What Does My Tire Tread Pattern Mean?

We've all experienced the frustration of driving in a car that won't go any faster than 3 miles/hour, so your car shakes as you plow through the potholes. Eventually, after years of dents, scratches, and broken bits, you buy a new set of tires.

Your tire tread tells how your car tires are holding up. If you notice that your tire wears on the edges, center, or outer sides, you should somehow correct them.

You should inspect your tires frequently to see any problems and establish whether they require service. Here is a quick guide on the most common types of tire wear patterns to assist you in interpreting your tire tread.

1. Side Wear

The sides of your tires look like they've been dragged on a cement floor. When you're driving, you may experience side-to-side vibration of your vehicle or hear squealing sounds while driving at high speeds.

Cause: Consistently under-inflated tires or improper alignment can cause side wear. This problem is usually caused by the steering arm or tie rod ends wearing out.

2. Center Wear

You see two or more parallel grooves in the middle of your tires. Since your vehicle's weight is distributed evenly on each tire, this type of wear indicates over inflation.

A tire with center wear may experience vibration while driving and may emit squealing sounds when cornering at high speeds.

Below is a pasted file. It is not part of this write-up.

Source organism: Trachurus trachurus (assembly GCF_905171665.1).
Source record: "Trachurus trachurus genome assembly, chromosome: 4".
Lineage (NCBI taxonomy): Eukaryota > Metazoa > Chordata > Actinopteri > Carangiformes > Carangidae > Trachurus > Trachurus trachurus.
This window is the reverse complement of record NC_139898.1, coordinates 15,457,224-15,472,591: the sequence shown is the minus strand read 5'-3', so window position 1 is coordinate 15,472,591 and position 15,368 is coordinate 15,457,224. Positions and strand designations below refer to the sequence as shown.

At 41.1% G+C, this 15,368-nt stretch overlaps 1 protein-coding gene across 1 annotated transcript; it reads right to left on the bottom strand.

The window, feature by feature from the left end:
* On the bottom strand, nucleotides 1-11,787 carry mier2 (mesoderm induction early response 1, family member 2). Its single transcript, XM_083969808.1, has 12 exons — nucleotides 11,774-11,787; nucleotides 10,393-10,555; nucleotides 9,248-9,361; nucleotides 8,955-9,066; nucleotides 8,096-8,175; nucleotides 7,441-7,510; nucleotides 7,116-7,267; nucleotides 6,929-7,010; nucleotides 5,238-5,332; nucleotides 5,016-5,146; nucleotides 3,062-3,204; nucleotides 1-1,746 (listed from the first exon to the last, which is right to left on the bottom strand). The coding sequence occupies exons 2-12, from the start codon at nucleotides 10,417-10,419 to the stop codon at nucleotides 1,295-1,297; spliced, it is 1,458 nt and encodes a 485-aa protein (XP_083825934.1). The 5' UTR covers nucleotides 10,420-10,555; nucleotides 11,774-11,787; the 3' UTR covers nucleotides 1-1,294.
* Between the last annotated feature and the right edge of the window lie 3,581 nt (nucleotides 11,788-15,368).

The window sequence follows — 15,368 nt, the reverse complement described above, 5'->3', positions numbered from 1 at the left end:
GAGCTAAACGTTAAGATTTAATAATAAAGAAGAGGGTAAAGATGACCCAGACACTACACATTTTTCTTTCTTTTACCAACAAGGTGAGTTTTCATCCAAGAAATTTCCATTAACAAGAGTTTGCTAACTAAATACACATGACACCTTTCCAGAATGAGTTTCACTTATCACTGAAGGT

Cause: You probably have your wheels over-inflated if you notice center wear in your tires.

3. Cupping Wear

Cupping looks like scoops worn in your tire tread, and you can feel your tire bounce while you drive. It has a smooth surface and runs parallel with the tread pattern.

It looks like a cupped tea leaf that has been flattened out on one side, with only a flat area in between two raised edges.

Cause: The cupping wear is caused by a bad suspension system or a worn shock absorber.

4. Feathering

Although feathering may be hard to spot with a visual inspection, you can easily feel it by running your hand along your tire tread.

Cause: By either excess toe-in or toe-out and aggressive driving, especially taking corners at very high speeds.

Conclusion

Tire tread is all about your driving experience and the maintenance of your car's tires. If you want a better driver's experience, keep up with your maintenance schedule. If you want to make sure that your tires are in good condition, don't drive them into the ground. Remember to schedule regular inspections of the treads on your tires and make sure that you rotate them periodically to distribute the wear evenly. If you need new tires, we invite you to bring your vehicle to Kwik Kar Auto Repair in Richardson, TX today!

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